Academic journal article Negro Educational Review

Observing the Fiftieth Anniversary of the 1954 United States Supreme Court School Desegregation Decision in Brown V the Board of Education of Topeka, Kansas

Academic journal article Negro Educational Review

Observing the Fiftieth Anniversary of the 1954 United States Supreme Court School Desegregation Decision in Brown V the Board of Education of Topeka, Kansas

Article excerpt

As we commemorate the 50th anniversary of the Brown v the Board of Education of Topeka, Kansas U. S. Supreme Court public school desegregation decision on (hereafter the Brown Decision), I was tempted to refer to it as a "celebration of the Golden Anniversary of the legal end to racial segregation in the public schools of the United States." When the decision was rendered, on May 17, 1954, I was so elated that I was confident that 50 years later public school racial desegregation would be a thing of the past and a truly "golden celebration" would be highly appropriate. And while I still am convinced that the Brown Decision was a necessary and fundamental prerequisite for human dignity, race relations, personal/social adjustment, equal educational access, and progress toward the American Ideal, events that have emerged and continuing efforts to obscure, evade, emasculate, and override the Decision, demand that we have an "observance" rather than a "celebration" in its "golden" year.

I

There can be no doubt that the Brown Decision was one of the Court's most important, judicially ground-breaking, precedent-setting ones, with far-reaching impacts on the U. S. Congress, lower federal and state courts, state legislatures, the Presidency, federal agencies, private corporations and businesses, and of course, all levels of public and federally assisted educational institutions. To put all of this into proper perspective, I think that it is imperative that we examine, at least briefly, philosophies, societal patterns and court rulings that established, regulated, and limited the roles, status, and behavior of Negroes (blacks) in the United States, prior to the Brown ruling.

It is generally accepted that Negro slavery was introduced into the United States colonies at Jamestown, Virginia in 1619. This slavery, though, was not confined to the southern and border states but reached visible and significant numerical levels as far north as New York City (Singer, 2003). There is also documented evidence that some Negroes (blacks) served as indentured servants, but it has been clearly shown that the overwhelming majority of Negroes brought from Africa to the colonies from the early 1600s to the 1800s were held as property, and existed in total involuntary servitude - for approximately two and a half centuries.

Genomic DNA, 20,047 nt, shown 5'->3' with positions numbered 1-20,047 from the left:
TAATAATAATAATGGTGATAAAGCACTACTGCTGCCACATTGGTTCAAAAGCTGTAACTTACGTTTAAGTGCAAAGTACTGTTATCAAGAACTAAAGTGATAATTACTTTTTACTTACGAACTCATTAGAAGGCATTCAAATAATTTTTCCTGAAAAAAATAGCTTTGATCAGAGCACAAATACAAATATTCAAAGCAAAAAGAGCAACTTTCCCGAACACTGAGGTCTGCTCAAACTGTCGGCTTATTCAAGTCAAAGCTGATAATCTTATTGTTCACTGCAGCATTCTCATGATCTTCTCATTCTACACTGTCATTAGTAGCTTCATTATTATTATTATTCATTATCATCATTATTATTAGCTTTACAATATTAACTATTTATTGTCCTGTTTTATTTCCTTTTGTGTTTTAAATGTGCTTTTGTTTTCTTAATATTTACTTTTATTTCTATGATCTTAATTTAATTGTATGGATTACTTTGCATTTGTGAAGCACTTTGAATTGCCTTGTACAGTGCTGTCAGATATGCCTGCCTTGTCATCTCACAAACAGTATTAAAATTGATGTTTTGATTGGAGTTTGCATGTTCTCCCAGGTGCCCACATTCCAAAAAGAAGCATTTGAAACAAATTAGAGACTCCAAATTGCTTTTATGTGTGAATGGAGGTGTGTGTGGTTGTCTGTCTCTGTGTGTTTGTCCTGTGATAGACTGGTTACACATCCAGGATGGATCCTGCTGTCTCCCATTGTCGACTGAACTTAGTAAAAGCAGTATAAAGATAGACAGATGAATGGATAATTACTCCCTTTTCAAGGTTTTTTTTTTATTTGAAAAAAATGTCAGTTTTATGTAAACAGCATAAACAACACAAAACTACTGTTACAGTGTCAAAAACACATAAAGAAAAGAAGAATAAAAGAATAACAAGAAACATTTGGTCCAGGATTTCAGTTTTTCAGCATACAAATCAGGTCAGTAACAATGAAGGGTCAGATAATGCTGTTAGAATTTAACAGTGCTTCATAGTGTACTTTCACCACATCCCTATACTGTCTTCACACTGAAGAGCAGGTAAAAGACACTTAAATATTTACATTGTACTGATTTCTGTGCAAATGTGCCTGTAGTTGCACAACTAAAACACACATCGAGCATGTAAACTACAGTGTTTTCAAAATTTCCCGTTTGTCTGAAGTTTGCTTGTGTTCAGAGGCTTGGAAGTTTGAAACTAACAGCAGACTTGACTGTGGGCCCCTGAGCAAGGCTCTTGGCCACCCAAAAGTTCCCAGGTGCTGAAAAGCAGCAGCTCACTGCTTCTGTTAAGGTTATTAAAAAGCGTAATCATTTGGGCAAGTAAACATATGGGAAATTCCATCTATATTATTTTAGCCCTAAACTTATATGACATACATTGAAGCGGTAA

II

The most notable efforts to modify the slave system and upgrade the status of Negroes was the Dred Scott lawsuits, brought to establish himself and his family as free (non-slave) persons. Dred Scott was born a slave and was owned by Peter Blow in St. Louis, Missouri. Scott subsequently had several owners/masters. From 1830 to 1842 Scott, who married Harriet Robinson, also a slave, spent time in Illinois and Wisconsin, both non-slave states, in service to his then owner Dr. John Emerson, a military surgeon. In 1842 the Scott family returned to St. Louis with Dr. Emerson and his wife, and Emerson died in 1843.

In 1846, the Scotts sued Mrs. Emerson for their freedom in the St. Louis Circuit Court and although the Court ruled against them, in 1847 it did permit them to refile their lawsuit. In 1850, the jury in the second trial decided that the Scotts should be free because of their years of residence in the non-slave territories of Wisconsin and Illinois. Mrs. Emerson then appealed to the Missouri Supreme Court in 1852 which overturned the Circuit decision and returned the Scotts to slavery.

In 1853-54, lawyers on Scott's behalf filed suit in the U. S. Federal Court in St. Louis that also ruled against Scott. In 1856-57 the Scott case was appealed to the U. S. Supreme Court (case now named Scott ν Sanford). It was the decision of the Court that Scott must remain a slave not a citizen, and therefore as personal property was not eligible to bring suit in federal court, and that he had never been free. (See: the Washington University Libraries and the Missouri State Archives).

In March of 1857, U. …

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